Arnaud Montebourg, who scored a surprising 17 percent in Sunday's first round on a platform of protectionism and market regulation, told Le Monde newspaper that Hollande was best placed to win next year's presidential vote.
"I want the left to win and to defeat (President) Nicolas Sarkozy," Montebourg said.
"So, as a purely personal choice, I will vote for Francois Hollande, who was ahead in the first round and who in my eyes is the best unifier."
But Montebourg said he would not give his supporters "instructions on who to vote for," saying: "Each of my friends will make their choice according to their own conscience, and I will respect it."
Hollande, a 57-year-old former party leader and lawmaker, will face off with rival Martine Aubry, the 61-year-old mayor of the northern city of Lille, in a final primary vote on Sunday for the Socialist Party's nomination.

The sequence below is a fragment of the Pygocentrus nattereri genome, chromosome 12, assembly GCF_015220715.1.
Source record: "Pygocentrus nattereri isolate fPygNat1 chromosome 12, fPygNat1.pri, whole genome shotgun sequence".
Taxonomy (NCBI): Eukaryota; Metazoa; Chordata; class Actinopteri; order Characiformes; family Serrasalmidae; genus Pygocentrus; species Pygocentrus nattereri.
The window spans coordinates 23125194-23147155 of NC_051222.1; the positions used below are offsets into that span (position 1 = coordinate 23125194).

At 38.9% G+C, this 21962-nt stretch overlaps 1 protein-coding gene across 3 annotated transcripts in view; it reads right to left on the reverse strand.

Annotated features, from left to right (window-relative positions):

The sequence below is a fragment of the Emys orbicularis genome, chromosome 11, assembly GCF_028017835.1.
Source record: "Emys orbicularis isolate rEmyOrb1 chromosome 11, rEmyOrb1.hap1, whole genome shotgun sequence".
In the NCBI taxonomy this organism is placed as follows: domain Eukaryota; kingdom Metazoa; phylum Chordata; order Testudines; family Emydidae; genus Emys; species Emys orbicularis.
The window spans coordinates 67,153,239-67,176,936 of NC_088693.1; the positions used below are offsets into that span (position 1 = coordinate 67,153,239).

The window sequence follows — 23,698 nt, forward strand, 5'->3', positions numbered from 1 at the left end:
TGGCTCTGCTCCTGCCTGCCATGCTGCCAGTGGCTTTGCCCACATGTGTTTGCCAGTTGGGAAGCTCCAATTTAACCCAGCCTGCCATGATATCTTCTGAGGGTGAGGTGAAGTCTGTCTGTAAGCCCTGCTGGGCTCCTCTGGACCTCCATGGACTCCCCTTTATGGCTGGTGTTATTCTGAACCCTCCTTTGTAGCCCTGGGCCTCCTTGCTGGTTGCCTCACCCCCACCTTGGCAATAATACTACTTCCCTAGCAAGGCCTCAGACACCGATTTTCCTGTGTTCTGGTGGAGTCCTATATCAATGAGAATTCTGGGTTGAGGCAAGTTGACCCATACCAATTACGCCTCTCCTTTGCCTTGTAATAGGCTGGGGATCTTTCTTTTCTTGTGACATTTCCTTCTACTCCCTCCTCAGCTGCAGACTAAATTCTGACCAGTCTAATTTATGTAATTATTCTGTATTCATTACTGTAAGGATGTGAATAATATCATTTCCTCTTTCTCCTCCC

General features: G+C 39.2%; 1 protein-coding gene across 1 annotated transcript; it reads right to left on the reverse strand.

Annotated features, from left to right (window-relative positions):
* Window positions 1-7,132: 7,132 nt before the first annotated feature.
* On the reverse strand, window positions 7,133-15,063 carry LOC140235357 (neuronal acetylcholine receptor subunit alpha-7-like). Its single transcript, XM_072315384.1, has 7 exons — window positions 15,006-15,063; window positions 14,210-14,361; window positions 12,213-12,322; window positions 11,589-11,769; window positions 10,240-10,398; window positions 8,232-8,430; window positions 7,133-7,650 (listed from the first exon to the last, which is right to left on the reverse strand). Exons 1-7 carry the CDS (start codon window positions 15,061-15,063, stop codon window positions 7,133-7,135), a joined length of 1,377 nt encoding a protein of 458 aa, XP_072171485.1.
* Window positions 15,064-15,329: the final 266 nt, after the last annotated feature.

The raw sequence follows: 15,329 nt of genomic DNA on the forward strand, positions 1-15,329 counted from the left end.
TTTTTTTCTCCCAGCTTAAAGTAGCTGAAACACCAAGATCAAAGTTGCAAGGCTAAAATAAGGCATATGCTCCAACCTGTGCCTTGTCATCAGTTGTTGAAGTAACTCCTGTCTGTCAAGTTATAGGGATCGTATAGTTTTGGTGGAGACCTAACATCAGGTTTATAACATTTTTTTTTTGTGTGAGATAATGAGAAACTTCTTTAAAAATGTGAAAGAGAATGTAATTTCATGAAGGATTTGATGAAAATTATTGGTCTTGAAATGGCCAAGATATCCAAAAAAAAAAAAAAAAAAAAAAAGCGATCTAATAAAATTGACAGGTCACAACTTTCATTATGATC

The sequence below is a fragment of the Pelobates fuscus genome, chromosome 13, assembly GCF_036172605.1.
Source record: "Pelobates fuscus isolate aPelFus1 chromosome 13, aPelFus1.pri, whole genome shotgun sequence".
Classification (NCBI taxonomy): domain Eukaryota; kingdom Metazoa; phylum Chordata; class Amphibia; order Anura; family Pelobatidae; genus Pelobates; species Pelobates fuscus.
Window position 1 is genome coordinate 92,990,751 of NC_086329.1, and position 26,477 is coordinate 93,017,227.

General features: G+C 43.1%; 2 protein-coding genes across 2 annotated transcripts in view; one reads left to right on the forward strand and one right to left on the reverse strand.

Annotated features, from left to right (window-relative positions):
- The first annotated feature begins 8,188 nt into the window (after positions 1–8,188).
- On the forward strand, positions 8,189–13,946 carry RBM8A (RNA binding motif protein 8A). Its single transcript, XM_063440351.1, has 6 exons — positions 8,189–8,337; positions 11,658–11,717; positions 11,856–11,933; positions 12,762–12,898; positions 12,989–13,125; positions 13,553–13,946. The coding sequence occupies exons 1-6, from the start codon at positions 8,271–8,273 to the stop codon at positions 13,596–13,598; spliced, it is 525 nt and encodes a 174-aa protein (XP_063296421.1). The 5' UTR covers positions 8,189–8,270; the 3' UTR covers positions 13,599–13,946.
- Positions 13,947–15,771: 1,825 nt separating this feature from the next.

Hollande won the first round of the primary vote on Sunday with 39 percent, and had previously been endorsed by the three other defeated candidates, including his former partner, 2007 presidential candidate Segolene Royal.
Aubry came second with 30 percent but was expected to pick up many of the votes cast for Montebourg by appealing to the left-wing base of the party.
The run-off takes place at 10,000 polling stations across France and the stakes are high, with opinion polls suggesting either leading Socialist candidate would beat Sarkozy in next April's presidential election.
The primary itself -- the first time a French party has held a US-style open vote to choose a standard bearer -- has boosted the left, mobilising its base, dominating media coverage and drawing 2.7 million to the polls.